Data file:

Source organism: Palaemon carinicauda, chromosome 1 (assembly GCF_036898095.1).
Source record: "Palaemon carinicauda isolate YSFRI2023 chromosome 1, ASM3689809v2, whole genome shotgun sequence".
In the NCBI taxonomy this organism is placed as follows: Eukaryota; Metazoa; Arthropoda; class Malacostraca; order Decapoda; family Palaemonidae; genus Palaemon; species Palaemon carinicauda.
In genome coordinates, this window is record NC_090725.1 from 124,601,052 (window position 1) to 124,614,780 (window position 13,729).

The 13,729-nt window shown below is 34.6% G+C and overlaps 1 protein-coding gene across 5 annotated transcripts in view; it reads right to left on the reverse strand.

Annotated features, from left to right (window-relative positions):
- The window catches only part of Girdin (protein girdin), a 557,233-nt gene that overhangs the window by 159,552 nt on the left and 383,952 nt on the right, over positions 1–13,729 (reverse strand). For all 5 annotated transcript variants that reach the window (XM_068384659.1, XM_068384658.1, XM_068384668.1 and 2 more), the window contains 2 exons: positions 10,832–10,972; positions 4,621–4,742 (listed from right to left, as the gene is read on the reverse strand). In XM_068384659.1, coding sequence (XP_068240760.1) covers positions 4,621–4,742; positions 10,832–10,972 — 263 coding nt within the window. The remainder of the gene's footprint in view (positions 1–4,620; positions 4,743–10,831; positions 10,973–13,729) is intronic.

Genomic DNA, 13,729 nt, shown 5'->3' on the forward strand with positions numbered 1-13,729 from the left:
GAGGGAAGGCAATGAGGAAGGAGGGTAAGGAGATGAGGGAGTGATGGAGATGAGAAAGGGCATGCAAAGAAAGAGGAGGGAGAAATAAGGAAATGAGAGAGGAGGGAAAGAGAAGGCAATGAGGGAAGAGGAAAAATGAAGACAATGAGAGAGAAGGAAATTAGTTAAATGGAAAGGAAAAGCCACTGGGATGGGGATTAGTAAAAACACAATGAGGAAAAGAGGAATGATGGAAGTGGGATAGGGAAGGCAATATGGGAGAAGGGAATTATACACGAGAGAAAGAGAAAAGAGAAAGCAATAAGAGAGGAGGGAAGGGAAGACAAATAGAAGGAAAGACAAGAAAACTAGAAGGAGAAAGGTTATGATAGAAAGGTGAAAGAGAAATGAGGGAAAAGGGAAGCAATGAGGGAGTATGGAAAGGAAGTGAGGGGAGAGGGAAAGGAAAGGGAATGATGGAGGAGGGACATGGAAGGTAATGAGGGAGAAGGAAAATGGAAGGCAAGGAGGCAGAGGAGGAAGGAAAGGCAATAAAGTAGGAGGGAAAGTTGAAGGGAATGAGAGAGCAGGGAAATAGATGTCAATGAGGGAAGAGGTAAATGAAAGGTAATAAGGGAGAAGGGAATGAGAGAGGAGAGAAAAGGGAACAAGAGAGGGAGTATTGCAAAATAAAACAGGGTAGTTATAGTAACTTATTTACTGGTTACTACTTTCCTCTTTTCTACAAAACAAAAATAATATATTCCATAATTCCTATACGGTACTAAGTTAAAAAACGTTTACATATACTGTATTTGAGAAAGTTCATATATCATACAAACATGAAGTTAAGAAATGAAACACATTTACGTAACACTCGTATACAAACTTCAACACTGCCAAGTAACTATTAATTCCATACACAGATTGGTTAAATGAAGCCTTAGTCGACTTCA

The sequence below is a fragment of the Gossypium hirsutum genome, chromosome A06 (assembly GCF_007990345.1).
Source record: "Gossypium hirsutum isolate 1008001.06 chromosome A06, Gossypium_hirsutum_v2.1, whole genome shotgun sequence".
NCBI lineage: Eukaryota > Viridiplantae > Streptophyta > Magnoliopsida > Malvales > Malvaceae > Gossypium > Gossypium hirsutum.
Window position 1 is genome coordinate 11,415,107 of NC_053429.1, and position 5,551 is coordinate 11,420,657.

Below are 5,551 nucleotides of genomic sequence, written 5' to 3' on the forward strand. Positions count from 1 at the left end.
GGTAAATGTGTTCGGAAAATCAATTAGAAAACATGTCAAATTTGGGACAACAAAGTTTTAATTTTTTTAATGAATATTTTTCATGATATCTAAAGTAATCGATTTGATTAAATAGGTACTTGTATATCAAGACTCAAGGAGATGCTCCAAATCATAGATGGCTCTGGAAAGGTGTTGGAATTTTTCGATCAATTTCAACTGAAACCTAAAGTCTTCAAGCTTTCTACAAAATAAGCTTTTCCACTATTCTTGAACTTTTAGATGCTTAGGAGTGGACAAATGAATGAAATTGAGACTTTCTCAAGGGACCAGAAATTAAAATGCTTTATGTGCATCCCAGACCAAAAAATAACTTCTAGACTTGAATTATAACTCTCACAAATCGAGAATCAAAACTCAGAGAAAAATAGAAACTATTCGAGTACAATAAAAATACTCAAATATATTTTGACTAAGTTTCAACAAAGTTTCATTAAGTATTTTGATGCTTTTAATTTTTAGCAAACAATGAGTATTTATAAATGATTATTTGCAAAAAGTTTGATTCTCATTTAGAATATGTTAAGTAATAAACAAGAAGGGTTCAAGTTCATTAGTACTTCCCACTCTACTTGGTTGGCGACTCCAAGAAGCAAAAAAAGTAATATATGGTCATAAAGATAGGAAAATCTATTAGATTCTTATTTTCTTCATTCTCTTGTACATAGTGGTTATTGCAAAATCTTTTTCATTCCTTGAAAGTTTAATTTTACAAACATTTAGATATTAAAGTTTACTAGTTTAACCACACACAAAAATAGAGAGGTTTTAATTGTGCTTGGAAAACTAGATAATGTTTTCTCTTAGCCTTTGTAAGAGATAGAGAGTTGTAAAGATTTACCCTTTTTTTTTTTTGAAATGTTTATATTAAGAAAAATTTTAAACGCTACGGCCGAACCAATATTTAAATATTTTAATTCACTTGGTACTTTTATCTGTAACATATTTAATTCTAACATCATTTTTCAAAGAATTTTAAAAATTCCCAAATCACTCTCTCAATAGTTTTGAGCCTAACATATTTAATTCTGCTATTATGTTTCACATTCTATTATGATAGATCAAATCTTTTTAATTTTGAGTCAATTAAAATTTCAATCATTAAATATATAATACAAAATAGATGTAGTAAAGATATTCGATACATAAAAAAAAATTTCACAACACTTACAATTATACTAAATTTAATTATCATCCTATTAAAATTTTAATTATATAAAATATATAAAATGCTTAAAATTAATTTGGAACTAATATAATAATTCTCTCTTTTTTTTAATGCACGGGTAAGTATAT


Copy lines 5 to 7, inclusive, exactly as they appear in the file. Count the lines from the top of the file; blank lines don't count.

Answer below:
The 13,729-nt window shown below is 34.6% G+C and overlaps 1 protein-coding gene across 5 annotated transcripts in view; it reads right to left on the reverse strand.

Annotated features, from left to right (window-relative positions):
- The window catches only part of Girdin (protein girdin), a 557,233-nt gene that overhangs the window by 159,552 nt on the left and 383,952 nt on the right, over positions 1–13,729 (reverse strand). For all 5 annotated transcript variants that reach the window (XM_068384659.1, XM_068384658.1, XM_068384668.1 and 2 more), the window contains 2 exons: positions 10,832–10,972; positions 4,621–4,742 (listed from right to left, as the gene is read on the reverse strand). In XM_068384659.1, coding sequence (XP_068240760.1) covers positions 4,621–4,742; positions 10,832–10,972 — 263 coding nt within the window. The remainder of the gene's footprint in view (positions 1–4,620; positions 4,743–10,831; positions 10,973–13,729) is intronic.